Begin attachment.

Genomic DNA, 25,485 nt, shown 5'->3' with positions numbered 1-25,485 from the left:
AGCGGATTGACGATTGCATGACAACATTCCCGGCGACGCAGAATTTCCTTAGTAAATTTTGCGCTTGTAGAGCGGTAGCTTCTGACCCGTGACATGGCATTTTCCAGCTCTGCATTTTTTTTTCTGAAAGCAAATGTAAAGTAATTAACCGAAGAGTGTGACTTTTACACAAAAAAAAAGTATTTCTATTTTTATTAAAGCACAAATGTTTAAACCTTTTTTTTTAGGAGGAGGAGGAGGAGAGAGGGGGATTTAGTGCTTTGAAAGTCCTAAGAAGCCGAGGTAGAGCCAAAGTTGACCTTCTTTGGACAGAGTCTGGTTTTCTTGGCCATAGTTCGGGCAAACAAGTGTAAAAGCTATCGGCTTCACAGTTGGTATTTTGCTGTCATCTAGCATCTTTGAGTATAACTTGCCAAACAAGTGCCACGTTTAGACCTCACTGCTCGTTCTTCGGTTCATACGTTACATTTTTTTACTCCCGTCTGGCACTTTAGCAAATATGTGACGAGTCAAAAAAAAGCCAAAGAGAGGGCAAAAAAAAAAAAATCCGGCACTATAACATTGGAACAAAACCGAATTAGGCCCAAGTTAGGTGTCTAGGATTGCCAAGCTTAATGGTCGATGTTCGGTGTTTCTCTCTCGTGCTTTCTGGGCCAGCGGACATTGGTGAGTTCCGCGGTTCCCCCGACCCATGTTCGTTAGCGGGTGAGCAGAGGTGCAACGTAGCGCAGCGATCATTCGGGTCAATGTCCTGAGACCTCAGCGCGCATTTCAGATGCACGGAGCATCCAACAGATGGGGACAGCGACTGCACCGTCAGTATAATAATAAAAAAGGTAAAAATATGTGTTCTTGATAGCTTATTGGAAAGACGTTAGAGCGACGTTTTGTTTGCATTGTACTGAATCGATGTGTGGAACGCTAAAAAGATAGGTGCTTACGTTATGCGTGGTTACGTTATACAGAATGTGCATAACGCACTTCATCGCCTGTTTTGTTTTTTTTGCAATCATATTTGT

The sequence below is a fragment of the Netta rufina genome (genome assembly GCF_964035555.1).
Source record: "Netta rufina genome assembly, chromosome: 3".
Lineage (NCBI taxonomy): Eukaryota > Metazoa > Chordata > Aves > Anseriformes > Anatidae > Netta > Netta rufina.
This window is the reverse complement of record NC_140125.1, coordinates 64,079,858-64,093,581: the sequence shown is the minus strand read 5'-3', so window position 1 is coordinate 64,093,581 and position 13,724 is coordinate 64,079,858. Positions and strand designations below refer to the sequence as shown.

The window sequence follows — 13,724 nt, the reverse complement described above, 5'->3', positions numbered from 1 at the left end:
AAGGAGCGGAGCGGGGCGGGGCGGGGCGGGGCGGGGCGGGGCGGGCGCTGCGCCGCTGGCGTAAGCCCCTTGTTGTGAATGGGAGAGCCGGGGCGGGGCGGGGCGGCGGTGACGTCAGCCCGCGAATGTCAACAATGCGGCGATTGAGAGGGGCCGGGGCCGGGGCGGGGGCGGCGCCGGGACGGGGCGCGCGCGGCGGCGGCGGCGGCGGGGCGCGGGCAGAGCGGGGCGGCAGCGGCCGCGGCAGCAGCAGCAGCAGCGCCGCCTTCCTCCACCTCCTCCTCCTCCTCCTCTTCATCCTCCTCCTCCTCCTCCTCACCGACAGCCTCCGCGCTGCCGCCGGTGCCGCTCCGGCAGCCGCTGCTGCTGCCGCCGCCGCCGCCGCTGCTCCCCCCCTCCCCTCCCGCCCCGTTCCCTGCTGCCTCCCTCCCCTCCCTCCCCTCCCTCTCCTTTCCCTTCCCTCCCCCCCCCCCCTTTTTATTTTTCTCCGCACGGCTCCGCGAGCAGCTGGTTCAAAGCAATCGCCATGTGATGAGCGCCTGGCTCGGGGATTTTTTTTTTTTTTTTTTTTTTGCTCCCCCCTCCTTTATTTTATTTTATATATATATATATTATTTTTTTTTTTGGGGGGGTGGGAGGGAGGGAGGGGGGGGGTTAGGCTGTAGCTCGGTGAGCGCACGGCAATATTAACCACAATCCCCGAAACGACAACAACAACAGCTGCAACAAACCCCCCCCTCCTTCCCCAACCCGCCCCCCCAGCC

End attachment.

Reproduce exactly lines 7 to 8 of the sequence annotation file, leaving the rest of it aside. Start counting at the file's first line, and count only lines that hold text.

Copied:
The window sequence follows — 13,724 nt, the reverse complement described above, 5'->3', positions numbered from 1 at the left end:
AAGGAGCGGAGCGGGGCGGGGCGGGGCGGGGCGGGGCGGGGCGGGCGCTGCGCCGCTGGCGTAAGCCCCTTGTTGTGAATGGGAGAGCCGGGGCGGGGCGGGGCGGCGGTGACGTCAGCCCGCGAATGTCAACAATGCGGCGATTGAGAGGGGCCGGGGCCGGGGCGGGGGCGGCGCCGGGACGGGGCGCGCGCGGCGGCGGCGGCGGCGGGGCGCGGGCAGAGCGGGGCGGCAGCGGCCGCGGCAGCAGCAGCAGCAGCGCCGCCTTCCTCCACCTCCTCCTCCTCCTCCTCTTCATCCTCCTCCTCCTCCTCCTCACCGACAGCCTCCGCGCTGCCGCCGGTGCCGCTCCGGCAGCCGCTGCTGCTGCCGCCGCCGCCGCCGCTGCTCCCCCCCTCCCCTCCCGCCCCGTTCCCTGCTGCCTCCCTCCCCTCCCTCCCCTCCCTCTCCTTTCCCTTCCCTCCCCCCCCCCCCTTTTTATTTTTCTCCGCACGGCTCCGCGAGCAGCTGGTTCAAAGCAATCGCCATGTGATGAGCGCCTGGCTCGGGGATTTTTTTTTTTTTTTTTTTTTTGCTCCCCCCTCCTTTATTTTATTTTATATATATATATATTATTTTTTTTTTTGGGGGGGTGGGAGGGAGGGAGGGGGGGGGTTAGGCTGTAGCTCGGTGAGCGCACGGCAATATTAACCACAATCCCCGAAACGACAACAACAACAGCTGCAACAAACCCCCCCCTCCTTCCCCAACCCGCCCCCCCAGCC